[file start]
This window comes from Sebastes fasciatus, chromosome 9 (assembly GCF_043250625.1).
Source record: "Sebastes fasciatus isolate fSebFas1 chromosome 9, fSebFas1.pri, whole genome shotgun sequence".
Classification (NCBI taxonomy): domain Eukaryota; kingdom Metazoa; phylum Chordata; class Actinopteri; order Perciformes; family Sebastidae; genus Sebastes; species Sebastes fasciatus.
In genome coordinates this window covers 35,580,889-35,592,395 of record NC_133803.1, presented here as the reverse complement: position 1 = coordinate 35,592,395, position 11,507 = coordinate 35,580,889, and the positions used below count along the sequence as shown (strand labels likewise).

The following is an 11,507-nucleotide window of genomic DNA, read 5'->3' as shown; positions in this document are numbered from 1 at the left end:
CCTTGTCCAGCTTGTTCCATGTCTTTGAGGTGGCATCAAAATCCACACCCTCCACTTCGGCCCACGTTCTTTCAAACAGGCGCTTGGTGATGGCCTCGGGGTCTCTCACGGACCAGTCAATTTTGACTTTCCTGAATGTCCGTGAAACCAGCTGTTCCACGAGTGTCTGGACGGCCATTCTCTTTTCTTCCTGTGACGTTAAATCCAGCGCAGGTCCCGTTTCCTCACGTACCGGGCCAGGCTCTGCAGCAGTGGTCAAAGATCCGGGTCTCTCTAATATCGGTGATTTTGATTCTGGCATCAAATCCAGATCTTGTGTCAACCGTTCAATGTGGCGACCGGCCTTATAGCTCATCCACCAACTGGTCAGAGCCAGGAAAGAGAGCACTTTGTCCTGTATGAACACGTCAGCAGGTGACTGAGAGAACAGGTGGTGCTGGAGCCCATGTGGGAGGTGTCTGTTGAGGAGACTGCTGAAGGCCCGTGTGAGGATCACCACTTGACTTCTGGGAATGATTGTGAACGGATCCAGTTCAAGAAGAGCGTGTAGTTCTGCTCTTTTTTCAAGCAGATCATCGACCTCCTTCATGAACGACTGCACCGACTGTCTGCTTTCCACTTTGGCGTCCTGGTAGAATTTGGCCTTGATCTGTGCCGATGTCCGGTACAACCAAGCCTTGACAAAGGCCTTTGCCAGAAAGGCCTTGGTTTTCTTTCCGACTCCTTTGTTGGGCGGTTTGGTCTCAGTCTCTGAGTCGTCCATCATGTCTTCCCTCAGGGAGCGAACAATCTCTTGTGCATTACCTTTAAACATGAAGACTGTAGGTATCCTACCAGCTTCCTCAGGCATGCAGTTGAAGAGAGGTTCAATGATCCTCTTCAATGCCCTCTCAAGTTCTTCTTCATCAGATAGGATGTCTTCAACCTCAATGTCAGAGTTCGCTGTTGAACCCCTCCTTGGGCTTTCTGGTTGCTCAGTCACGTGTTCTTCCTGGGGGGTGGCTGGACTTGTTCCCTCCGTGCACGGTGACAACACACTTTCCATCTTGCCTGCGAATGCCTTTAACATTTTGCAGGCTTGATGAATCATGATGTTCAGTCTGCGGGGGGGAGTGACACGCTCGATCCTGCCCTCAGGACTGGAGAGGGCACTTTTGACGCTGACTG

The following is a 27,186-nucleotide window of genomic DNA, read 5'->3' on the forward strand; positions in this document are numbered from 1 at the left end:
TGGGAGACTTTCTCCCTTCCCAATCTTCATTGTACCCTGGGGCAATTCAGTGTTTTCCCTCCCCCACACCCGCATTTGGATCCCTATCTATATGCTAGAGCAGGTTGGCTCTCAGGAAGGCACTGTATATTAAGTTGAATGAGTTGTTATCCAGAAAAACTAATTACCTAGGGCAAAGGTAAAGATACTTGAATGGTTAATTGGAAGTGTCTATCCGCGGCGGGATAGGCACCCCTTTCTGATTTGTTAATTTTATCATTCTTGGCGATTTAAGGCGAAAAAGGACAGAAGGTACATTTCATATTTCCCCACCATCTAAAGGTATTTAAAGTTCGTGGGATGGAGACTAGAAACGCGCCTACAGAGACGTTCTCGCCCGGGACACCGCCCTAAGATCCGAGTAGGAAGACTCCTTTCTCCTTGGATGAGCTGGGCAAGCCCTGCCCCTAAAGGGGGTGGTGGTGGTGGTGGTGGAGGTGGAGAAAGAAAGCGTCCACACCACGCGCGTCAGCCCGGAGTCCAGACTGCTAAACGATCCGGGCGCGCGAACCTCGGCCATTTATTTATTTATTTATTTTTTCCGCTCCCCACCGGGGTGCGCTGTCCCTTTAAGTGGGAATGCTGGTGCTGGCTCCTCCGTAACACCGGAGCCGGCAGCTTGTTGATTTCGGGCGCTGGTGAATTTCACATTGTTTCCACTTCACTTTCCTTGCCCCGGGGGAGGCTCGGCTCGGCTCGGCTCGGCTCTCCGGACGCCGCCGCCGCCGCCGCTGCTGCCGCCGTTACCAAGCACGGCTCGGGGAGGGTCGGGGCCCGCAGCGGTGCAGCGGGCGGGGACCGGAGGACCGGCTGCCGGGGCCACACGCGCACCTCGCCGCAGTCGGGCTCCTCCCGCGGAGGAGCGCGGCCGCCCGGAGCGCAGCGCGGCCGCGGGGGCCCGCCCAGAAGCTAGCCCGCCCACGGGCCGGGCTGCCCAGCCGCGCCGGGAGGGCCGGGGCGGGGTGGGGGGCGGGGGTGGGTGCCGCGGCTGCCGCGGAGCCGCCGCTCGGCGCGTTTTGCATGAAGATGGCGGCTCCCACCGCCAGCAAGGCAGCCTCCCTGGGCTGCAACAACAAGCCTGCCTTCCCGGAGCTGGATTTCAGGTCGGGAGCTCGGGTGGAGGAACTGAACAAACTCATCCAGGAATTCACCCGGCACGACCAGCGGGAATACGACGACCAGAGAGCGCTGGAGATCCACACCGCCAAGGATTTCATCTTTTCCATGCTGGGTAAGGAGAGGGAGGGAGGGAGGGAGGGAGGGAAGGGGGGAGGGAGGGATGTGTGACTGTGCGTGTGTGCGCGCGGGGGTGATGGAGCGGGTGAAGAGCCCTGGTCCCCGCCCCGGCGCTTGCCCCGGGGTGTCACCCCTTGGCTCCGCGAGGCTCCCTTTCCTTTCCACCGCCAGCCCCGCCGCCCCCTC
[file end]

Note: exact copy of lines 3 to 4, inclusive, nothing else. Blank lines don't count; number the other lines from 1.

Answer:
Classification (NCBI taxonomy): domain Eukaryota; kingdom Metazoa; phylum Chordata; class Actinopteri; order Perciformes; family Sebastidae; genus Sebastes; species Sebastes fasciatus.
In genome coordinates this window covers 35,580,889-35,592,395 of record NC_133803.1, presented here as the reverse complement: position 1 = coordinate 35,592,395, position 11,507 = coordinate 35,580,889, and the positions used below count along the sequence as shown (strand labels likewise).